What Your Pastor Wishes You Knew

Preaching is one of the most visible tasks of being a pastor. It’s easy to envision your pastor in his office, Bible open and pen sliding across his notebook, getting that sermon just right before sharing it Sunday morning. But being a pastor comes with many day-in-and-day-out challenges that are invisible to people in the congregation. Much of a pastor’s work (and stress) flies under the radar even to people who work alongside him at the church office.

Here are some things your pastor wishes you knew:

He Won’t Know You’re in the Hospital, Unless You Tell Him

Visiting the sick is a regular part of pastoral care. However, you might be surprised how often people simply forget to tell the pastor someone is in the hospital. Needless to say, that makes it impossible for him to pay a visit. In previous decades, pastors could call hospitals and ask how many Lutherans were receiving care. Hospitals can no longer divulge that information, due to changes in medical privacy laws.

It you want doctors to share information with your pastor, you have to formally give them written permission to talk to him on your behalf. And even if you take this step, he still has no way of knowing when you’re sick unless you contact him. The medical staff will not inform him.

His Family Doesn’t Get as much Time Together as they Need

Finding time together as a family is hard for everyone in today’s world, but it’s even more of a challenge for pastors, due to the demanding schedules they keep. If the pastor has small children, he might be able to attend the regular meetings of various ministries, but that probably means his wife will be watching their kids—most likely alone. It might be an appropriate use of his time, but if the expectation happens too often (or people want both the pastor and his wife to attend too much), it’s going to take a toll on family life.

His Wife and Children Don’t Deserve Extra Scrutiny

Think about your children for a moment. How much pressure they face from their friends, teachers—not to mention social media for the older kids. Now imagine everyone in a congregation watching your kids closely, analyzing their decisions and feeling entitled to judge them. For some reason, there’s still an idea that being a pastor’s kid means your childhood gets broadcast for the congregation. It’s simply not realistic to expect any child to be perfect or always stay in line or reflect their father’s career in daily life.

And when it comes to the pastor’s marriage, refrain from complaining to either of them about the other. Whether his wife is involved in every ministry or simply attends worship each week, respect her decision about her involvement and her boundaries. If you’re concerned with how something is being handled in the congregation, don’t needlessly involve the her.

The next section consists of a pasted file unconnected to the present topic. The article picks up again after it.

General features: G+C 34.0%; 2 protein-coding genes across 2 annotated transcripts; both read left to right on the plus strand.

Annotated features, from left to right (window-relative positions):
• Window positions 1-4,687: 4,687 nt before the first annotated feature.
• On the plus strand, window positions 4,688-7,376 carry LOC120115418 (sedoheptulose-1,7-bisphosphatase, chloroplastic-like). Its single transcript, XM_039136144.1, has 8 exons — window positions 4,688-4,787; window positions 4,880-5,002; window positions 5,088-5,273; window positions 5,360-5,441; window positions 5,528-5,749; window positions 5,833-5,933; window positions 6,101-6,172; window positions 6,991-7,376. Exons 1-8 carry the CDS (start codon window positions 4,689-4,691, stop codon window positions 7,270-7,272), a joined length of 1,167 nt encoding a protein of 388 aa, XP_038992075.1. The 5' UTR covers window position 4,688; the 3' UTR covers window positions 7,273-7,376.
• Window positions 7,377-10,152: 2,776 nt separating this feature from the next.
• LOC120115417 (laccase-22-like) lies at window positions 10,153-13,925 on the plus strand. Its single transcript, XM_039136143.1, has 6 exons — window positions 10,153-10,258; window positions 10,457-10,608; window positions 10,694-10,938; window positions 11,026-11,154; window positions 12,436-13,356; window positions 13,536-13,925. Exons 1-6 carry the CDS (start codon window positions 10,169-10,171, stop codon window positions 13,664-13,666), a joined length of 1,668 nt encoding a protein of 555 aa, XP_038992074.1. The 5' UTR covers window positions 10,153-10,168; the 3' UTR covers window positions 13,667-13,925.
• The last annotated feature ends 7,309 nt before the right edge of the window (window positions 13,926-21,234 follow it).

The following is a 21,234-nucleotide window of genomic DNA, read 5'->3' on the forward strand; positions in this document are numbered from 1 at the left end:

Even if Office Hours are Posted, No One Knows the Pastor’s Schedule

He can’t be everywhere at once. That might sound obvious, but it’s one of those deceptive statements that’s easy to forget in the moment. If a pastor is out of the office, remember that he could be helping someone through a private issue. Also keep in mind that he often serves in evenings and on weekends. This means he won’t likely be spending 40 hours a week in the church office on top of that.

He Wants to Know What You Think

Sometimes, people hesitate to come to the pastor with ideas or concerns, because they find his education and years of experience intimidating. Most pastors welcome input from members and would welcome the chance to get to know you better. Everyone in the congregation has something valuable to contribute, and your pastor knows that.

Complaints Are Fine, but Handle them with Skill

If you have a concern about something, first ask yourself if this is a matter of acceptable theology or if it boils down to your personal preference. If it’s the latter, still bring it up, but use that to frame the conversation. Come from the perspective of “I think,” or “I feel,” rather than starting your sentences with “You.” This makes it easier to find a consensus and lets the pastor know you’re not accusing him of anything.

If the matter goes beyond personal preference, talk to the pastor directly and alone, in accordance with Matthew 18.

If you’d like to create a systemic support system for your pastor (and all the church workers in your congregation), contract Rev. Gene Wyssmann about starting a Congregational Worker Wellness Team. Learn more today by emailing gene.wyssmann@mo.lcms.org or call (417) 766-2183.

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